Hence in math evidence is proof. The Pythagoras theorem was used extensively in fields such as astrology and architecture to find distances between stars and to make similar triangles in buildings so that the foundation would be string. The reason for its use without evidence was that there was the requirement of a system. Having a system, even though invalid was better than having no theory at all. Therefore it can be concluded that when there is no existing paradigm, and there is a need of knowledge, a plausible knowledge claim may be used without evidence.
The Boy Who Cried Wolf is, in my mind, an excellent example of a story that stresses on the importance of asserting something without evidence, that is still accepted. This reasserts the argument regarding security, but also shows that too many claims without any evidence to support them will ultimately result in the claims being dismissed without any evidence. Eventually, the boy paid for his folly with his life: when the wolf came to attack, the people of the village had been saturated by false claims about wolf attacks to take the boy seriously.
Thus in matters of security and safety claims without evidence must be considered seriously, even though they may be tipoffs. Many knowledge claims that may not be able to be justified simply by reason or are not accepted by many people are dismissed. One theory that was almost dismissed in this manner was Einstein’s relativity theory. It has a concept of time dilation, according to which time is relative, and is not a constant. This claim seems very absurd, according to common sense. It could not be justified by reason and it was against the view of everyone.
It was going to be dismissed; however Max Planck, one of the greatest scientists ever, did not let this happen. He believed that the theory could be right. Observations of a solar eclipse in 1919 showed that the gravitation of the Sun deflects starlight—as predicted by Einstein’s general theory of relativity from a few years before. Unlike mathematics, science is based on inductive reasoning; hence it is more susceptible to change. Since science is based on inductive reasoning, particular examples act as evidence. Hence the deflection during the solar eclipse was evidence for the validity for Einstein’s theory.
Many other supporting evidences were found later, from the use of atomic clocks and other sophisticated technology, and this theory became widely accepted. This theory is used to explain the mass defect in nucleus of atoms and many other important claims in the field of physics. So it is currently one of the most important theories in understanding the universe. From this example we can see that in subjects like science where knowledge is gained mainly by induction, knowledge claims cannot be dismissed, even though there is no supporting evidence, as long as there is no counter evidence and the claim is coming from an expert in the field.
The reason is that in the future supporting evidences may be found, and so by not dismissing knowledge claims, we are speeding up the process of pursuit of knowledge. However this does not imply that knowledge claims without evidence should be accepted, it implies to keep these theories in mind while performing experiments. The reason for this is that our perception is biased and sees only what we expect to see. Another example of this is complex numbers. I stumbled across this concept during math class and wondered how could imaginary numbers be useful.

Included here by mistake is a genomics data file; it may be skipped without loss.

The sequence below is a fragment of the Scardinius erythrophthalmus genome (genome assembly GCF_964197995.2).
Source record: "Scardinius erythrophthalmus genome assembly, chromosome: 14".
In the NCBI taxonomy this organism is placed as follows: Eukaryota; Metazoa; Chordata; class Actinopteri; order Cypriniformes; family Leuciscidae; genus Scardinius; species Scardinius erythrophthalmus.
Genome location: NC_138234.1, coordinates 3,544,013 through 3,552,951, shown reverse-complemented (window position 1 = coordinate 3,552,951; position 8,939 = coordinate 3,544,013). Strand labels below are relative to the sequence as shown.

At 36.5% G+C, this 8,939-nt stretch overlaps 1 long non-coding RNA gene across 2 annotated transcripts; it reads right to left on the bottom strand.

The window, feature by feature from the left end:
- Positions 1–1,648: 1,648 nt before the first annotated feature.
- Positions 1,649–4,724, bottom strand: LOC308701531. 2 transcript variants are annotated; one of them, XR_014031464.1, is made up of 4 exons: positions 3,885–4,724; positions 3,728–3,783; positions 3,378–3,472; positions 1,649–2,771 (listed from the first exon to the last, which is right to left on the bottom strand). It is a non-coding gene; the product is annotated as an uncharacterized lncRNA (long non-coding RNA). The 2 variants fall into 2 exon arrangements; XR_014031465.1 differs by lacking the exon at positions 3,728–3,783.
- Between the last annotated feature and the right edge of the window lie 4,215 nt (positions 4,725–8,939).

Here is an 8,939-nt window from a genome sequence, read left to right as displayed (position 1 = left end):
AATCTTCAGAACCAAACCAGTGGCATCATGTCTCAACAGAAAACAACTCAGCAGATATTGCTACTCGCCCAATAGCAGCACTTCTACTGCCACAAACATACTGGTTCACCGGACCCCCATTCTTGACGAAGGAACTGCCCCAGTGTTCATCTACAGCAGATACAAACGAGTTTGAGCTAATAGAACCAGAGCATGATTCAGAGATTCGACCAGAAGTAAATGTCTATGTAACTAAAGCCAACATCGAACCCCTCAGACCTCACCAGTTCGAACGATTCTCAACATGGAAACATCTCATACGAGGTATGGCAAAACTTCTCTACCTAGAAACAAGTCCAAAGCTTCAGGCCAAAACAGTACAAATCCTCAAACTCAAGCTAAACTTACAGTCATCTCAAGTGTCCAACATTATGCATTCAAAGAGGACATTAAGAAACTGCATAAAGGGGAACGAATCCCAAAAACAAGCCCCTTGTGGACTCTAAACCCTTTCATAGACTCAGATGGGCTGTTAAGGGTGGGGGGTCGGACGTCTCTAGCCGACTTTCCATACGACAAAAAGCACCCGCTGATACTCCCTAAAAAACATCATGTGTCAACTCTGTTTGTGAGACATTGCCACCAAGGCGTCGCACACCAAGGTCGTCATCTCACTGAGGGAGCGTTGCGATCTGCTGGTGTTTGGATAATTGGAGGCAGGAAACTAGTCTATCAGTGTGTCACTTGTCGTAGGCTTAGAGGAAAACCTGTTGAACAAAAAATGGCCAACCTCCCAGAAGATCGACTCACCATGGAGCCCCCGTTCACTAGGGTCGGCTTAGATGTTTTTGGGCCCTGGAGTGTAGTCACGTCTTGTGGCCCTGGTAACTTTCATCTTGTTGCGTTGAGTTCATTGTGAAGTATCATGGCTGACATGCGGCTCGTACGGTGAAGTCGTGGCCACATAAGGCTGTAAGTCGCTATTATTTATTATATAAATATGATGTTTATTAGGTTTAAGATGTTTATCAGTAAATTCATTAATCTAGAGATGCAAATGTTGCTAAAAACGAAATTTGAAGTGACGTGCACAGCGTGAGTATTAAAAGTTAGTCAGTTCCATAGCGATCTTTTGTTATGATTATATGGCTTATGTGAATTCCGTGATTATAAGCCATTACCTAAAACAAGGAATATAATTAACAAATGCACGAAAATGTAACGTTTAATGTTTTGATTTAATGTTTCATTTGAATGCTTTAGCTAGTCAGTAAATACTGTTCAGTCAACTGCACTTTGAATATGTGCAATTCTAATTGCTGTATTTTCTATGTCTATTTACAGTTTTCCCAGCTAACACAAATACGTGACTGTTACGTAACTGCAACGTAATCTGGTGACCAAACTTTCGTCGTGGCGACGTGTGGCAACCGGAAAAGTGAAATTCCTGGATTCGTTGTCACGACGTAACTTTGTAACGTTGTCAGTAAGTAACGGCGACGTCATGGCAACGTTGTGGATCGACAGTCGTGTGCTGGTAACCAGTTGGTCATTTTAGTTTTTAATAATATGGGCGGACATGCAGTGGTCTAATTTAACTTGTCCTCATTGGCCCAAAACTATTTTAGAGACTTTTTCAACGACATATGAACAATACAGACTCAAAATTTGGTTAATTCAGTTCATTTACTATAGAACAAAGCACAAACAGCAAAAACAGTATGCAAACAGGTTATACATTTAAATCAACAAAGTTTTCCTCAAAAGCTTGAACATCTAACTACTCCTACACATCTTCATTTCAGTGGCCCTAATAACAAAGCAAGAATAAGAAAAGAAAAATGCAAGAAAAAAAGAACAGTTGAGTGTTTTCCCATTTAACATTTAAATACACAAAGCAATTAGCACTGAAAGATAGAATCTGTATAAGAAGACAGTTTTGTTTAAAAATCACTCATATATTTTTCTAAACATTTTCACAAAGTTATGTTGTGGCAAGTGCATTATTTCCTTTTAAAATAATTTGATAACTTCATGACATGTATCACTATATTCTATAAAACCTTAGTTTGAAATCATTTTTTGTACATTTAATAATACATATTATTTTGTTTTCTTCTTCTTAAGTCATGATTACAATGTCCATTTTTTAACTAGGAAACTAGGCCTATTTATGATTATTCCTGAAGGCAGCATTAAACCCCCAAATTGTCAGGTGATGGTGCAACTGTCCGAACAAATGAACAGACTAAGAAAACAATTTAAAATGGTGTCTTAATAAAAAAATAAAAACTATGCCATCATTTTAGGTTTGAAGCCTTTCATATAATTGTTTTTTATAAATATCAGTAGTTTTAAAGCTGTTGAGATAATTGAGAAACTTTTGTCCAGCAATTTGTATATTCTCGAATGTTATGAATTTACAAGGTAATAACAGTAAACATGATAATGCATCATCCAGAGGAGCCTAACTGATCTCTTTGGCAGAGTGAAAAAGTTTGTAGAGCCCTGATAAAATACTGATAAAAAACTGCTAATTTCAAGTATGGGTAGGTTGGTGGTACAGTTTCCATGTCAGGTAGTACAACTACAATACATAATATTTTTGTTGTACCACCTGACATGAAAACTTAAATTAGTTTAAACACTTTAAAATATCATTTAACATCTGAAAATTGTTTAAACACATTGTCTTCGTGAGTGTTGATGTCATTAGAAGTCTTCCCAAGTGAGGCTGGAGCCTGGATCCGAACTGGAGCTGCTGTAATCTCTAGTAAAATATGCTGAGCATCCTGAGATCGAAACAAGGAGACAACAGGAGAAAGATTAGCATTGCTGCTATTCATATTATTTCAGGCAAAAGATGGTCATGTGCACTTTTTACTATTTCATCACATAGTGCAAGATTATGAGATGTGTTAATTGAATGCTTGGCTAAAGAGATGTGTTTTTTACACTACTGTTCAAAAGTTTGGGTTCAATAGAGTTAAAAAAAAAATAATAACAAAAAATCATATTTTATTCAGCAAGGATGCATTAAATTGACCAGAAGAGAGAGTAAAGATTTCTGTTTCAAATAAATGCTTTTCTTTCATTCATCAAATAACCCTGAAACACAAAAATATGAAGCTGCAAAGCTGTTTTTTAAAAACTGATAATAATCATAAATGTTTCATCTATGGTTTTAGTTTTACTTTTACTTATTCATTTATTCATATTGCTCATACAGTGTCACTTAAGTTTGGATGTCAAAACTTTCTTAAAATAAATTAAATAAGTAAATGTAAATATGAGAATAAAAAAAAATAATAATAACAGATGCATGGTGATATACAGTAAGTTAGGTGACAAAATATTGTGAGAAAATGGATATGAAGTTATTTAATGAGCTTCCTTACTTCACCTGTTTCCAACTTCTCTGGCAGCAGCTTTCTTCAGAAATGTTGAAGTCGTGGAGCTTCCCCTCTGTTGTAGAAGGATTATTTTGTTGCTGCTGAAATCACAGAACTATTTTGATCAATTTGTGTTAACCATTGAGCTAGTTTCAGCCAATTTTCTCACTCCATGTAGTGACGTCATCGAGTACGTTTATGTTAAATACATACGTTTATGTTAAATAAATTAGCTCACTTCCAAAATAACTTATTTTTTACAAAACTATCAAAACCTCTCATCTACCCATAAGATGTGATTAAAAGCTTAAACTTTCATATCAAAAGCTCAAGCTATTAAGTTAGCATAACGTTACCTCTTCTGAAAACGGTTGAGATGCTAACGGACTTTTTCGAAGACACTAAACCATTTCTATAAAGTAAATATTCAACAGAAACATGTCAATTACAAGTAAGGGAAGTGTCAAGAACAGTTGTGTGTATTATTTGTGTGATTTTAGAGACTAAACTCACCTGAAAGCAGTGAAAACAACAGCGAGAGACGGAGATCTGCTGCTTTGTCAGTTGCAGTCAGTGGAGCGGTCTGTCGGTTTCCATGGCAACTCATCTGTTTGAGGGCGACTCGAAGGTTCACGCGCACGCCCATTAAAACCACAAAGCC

Most people would have the same opinion due to the fact that according to simplistic reasoning, imaginary numbers cannot give real knowledge. This is why it was very commonly in the past. However in reality it has a number of real life uses. By showing that something is equal to a complex number that is not real, acts as a method of disproving and hence complex numbers are actually pretty useful. It has been used to prove that it is impossible to trisect an angle using just a compass and a device to draw straight lines. Being able to trisect an angle was something mathematicians were trying to do for centuries.
Hence by disproving this, human resources were diverted towards fields in math thereby speeding up the pursuit in knowledge. Furthermore complex numbers can also be used to represent two dimensions. Hence it is used extensively in engineering. In general it can be concluded that knowledge claims that cannot be justified by reason simply or are against the common opinion of the people should not be dismissed, unless there is concrete evidence against the claim. The reason being that in the future, evidences for some of the knowledge claims may be found.
So in a nutshell, knowledge depends upon beliefs and evidences for a knowledge claim may be discovered in the future. Therefore I do not agree with, “That which can be asserted without evidence can be dismissed without evidence. ” I believe that if the knowledge claim comes from an expert than it can only be dismissed with counter evidence. This does not mean that it should be accepted and used. It should only be accepted and used either if there is the need for a system, due to no existing system, or when sufficient evidence is found.
Reference: Belief quotes ; quotations. (n. d. ).Find the famous quotes you need, ThinkExist. com Quotations. Retrieved January 16, 2013, from http://thinkexist. com/quotes/with/keyword/belief/ Dykla, J. (n. d. ). Encyclop? dia Britannica Online School Edition. Encyclop? dia Britannica Online School Edition. Retrieved January 11, 2013, from http://school. eb. com/all/eb/article-9403606? query=1919%20einstein;ct=null Encyclop? dia Britannica Online School Edition. (n. d. ). Encyclop? dia Britannica Online School Edition. Retrieved January 11, 2013, from http://school. eb. com/all/eb/article-256584? query=1919%20einstein;ct=null Samkit Shah DP Candidate 002120-028.